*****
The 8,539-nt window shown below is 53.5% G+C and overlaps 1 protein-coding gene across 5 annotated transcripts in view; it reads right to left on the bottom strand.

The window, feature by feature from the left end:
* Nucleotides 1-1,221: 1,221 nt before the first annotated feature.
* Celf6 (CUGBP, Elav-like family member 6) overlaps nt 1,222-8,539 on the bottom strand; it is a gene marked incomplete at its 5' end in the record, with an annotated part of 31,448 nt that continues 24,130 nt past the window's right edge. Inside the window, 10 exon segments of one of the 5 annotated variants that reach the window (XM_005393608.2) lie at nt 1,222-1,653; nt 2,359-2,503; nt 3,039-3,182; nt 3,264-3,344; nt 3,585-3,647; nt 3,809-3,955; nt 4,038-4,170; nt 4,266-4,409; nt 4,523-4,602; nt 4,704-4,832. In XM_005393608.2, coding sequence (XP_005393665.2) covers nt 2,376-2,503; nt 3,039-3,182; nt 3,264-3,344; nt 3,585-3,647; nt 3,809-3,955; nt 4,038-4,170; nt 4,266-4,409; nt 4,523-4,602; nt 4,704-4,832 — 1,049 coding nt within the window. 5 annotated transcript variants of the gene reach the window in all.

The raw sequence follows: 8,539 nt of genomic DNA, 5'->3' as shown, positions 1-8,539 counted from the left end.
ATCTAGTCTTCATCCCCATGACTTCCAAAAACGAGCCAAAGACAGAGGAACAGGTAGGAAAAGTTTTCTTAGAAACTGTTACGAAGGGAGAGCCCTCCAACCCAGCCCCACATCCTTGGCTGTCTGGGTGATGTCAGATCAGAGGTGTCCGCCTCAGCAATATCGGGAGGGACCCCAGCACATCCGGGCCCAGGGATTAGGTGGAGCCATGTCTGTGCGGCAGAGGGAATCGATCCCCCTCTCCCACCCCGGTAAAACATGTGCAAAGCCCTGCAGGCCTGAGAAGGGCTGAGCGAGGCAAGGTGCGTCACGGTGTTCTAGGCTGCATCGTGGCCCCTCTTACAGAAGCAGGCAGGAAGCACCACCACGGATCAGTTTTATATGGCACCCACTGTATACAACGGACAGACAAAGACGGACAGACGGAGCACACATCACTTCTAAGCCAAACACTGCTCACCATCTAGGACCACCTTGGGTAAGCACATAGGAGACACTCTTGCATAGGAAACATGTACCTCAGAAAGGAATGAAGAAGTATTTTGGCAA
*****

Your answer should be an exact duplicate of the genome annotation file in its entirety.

The 8,539-nt window shown below is 53.5% G+C and overlaps 1 protein-coding gene across 5 annotated transcripts in view; it reads right to left on the bottom strand.

The window, feature by feature from the left end:
* Nucleotides 1-1,221: 1,221 nt before the first annotated feature.
* Celf6 (CUGBP, Elav-like family member 6) overlaps nt 1,222-8,539 on the bottom strand; it is a gene marked incomplete at its 5' end in the record, with an annotated part of 31,448 nt that continues 24,130 nt past the window's right edge. Inside the window, 10 exon segments of one of the 5 annotated variants that reach the window (XM_005393608.2) lie at nt 1,222-1,653; nt 2,359-2,503; nt 3,039-3,182; nt 3,264-3,344; nt 3,585-3,647; nt 3,809-3,955; nt 4,038-4,170; nt 4,266-4,409; nt 4,523-4,602; nt 4,704-4,832. In XM_005393608.2, coding sequence (XP_005393665.2) covers nt 2,376-2,503; nt 3,039-3,182; nt 3,264-3,344; nt 3,585-3,647; nt 3,809-3,955; nt 4,038-4,170; nt 4,266-4,409; nt 4,523-4,602; nt 4,704-4,832 — 1,049 coding nt within the window. 5 annotated transcript variants of the gene reach the window in all.

The raw sequence follows: 8,539 nt of genomic DNA, 5'->3' as shown, positions 1-8,539 counted from the left end.
ATCTAGTCTTCATCCCCATGACTTCCAAAAACGAGCCAAAGACAGAGGAACAGGTAGGAAAAGTTTTCTTAGAAACTGTTACGAAGGGAGAGCCCTCCAACCCAGCCCCACATCCTTGGCTGTCTGGGTGATGTCAGATCAGAGGTGTCCGCCTCAGCAATATCGGGAGGGACCCCAGCACATCCGGGCCCAGGGATTAGGTGGAGCCATGTCTGTGCGGCAGAGGGAATCGATCCCCCTCTCCCACCCCGGTAAAACATGTGCAAAGCCCTGCAGGCCTGAGAAGGGCTGAGCGAGGCAAGGTGCGTCACGGTGTTCTAGGCTGCATCGTGGCCCCTCTTACAGAAGCAGGCAGGAAGCACCACCACGGATCAGTTTTATATGGCACCCACTGTATACAACGGACAGACAAAGACGGACAGACGGAGCACACATCACTTCTAAGCCAAACACTGCTCACCATCTAGGACCACCTTGGGTAAGCACATAGGAGACACTCTTGCATAGGAAACATGTACCTCAGAAAGGAATGAAGAAGTATTTTGGCAA